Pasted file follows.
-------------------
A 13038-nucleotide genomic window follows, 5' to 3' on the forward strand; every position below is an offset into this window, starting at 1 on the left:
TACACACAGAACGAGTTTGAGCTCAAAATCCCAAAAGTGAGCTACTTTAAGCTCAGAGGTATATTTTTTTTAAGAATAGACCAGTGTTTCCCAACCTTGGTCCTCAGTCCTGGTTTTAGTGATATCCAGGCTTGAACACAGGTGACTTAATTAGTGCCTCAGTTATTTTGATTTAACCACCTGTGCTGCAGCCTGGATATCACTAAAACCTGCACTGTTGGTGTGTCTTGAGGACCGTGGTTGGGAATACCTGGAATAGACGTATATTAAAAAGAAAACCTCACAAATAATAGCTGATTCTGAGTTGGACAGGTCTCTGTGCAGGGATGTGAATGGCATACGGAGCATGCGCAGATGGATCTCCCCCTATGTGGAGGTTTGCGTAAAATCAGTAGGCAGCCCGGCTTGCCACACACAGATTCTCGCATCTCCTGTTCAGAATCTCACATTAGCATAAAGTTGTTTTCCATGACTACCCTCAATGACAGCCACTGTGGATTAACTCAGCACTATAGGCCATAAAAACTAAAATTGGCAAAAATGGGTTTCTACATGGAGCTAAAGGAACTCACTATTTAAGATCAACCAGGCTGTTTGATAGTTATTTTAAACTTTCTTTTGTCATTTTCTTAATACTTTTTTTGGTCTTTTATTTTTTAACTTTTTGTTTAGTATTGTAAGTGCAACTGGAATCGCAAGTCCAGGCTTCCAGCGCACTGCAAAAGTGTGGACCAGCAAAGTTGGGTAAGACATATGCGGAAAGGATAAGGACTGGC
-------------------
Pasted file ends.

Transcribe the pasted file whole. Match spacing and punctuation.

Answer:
A 13038-nucleotide genomic window follows, 5' to 3' on the forward strand; every position below is an offset into this window, starting at 1 on the left:
TACACACAGAACGAGTTTGAGCTCAAAATCCCAAAAGTGAGCTACTTTAAGCTCAGAGGTATATTTTTTTTAAGAATAGACCAGTGTTTCCCAACCTTGGTCCTCAGTCCTGGTTTTAGTGATATCCAGGCTTGAACACAGGTGACTTAATTAGTGCCTCAGTTATTTTGATTTAACCACCTGTGCTGCAGCCTGGATATCACTAAAACCTGCACTGTTGGTGTGTCTTGAGGACCGTGGTTGGGAATACCTGGAATAGACGTATATTAAAAAGAAAACCTCACAAATAATAGCTGATTCTGAGTTGGACAGGTCTCTGTGCAGGGATGTGAATGGCATACGGAGCATGCGCAGATGGATCTCCCCCTATGTGGAGGTTTGCGTAAAATCAGTAGGCAGCCCGGCTTGCCACACACAGATTCTCGCATCTCCTGTTCAGAATCTCACATTAGCATAAAGTTGTTTTCCATGACTACCCTCAATGACAGCCACTGTGGATTAACTCAGCACTATAGGCCATAAAAACTAAAATTGGCAAAAATGGGTTTCTACATGGAGCTAAAGGAACTCACTATTTAAGATCAACCAGGCTGTTTGATAGTTATTTTAAACTTTCTTTTGTCATTTTCTTAATACTTTTTTTGGTCTTTTATTTTTTAACTTTTTGTTTAGTATTGTAAGTGCAACTGGAATCGCAAGTCCAGGCTTCCAGCGCACTGCAAAAGTGTGGACCAGCAAAGTTGGGTAAGACATATGCGGAAAGGATAAGGACTGGC